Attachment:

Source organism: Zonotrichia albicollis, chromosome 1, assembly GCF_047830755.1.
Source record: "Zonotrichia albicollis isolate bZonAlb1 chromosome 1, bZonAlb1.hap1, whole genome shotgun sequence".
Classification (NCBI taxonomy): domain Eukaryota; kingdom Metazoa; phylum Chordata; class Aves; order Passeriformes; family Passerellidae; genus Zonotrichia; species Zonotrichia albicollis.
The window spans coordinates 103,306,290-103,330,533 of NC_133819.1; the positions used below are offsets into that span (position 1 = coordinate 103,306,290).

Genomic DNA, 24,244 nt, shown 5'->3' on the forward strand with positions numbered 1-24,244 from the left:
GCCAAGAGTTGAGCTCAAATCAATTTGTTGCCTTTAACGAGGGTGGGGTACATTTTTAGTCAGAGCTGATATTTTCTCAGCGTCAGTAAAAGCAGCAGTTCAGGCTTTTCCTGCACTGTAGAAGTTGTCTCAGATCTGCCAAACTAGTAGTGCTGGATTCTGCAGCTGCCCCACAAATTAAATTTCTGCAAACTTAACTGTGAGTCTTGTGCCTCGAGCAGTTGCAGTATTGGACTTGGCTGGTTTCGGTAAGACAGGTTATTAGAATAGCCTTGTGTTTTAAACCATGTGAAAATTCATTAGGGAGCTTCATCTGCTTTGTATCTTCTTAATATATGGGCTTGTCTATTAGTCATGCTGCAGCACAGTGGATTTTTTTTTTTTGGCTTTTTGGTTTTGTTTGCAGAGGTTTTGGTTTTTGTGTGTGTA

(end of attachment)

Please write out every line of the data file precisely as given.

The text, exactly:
Source organism: Zonotrichia albicollis, chromosome 1, assembly GCF_047830755.1.
Source record: "Zonotrichia albicollis isolate bZonAlb1 chromosome 1, bZonAlb1.hap1, whole genome shotgun sequence".
Classification (NCBI taxonomy): domain Eukaryota; kingdom Metazoa; phylum Chordata; class Aves; order Passeriformes; family Passerellidae; genus Zonotrichia; species Zonotrichia albicollis.
The window spans coordinates 103,306,290-103,330,533 of NC_133819.1; the positions used below are offsets into that span (position 1 = coordinate 103,306,290).

Genomic DNA, 24,244 nt, shown 5'->3' on the forward strand with positions numbered 1-24,244 from the left:
GCCAAGAGTTGAGCTCAAATCAATTTGTTGCCTTTAACGAGGGTGGGGTACATTTTTAGTCAGAGCTGATATTTTCTCAGCGTCAGTAAAAGCAGCAGTTCAGGCTTTTCCTGCACTGTAGAAGTTGTCTCAGATCTGCCAAACTAGTAGTGCTGGATTCTGCAGCTGCCCCACAAATTAAATTTCTGCAAACTTAACTGTGAGTCTTGTGCCTCGAGCAGTTGCAGTATTGGACTTGGCTGGTTTCGGTAAGACAGGTTATTAGAATAGCCTTGTGTTTTAAACCATGTGAAAATTCATTAGGGAGCTTCATCTGCTTTGTATCTTCTTAATATATGGGCTTGTCTATTAGTCATGCTGCAGCACAGTGGATTTTTTTTTTTTGGCTTTTTGGTTTTGTTTGCAGAGGTTTTGGTTTTTGTGTGTGTA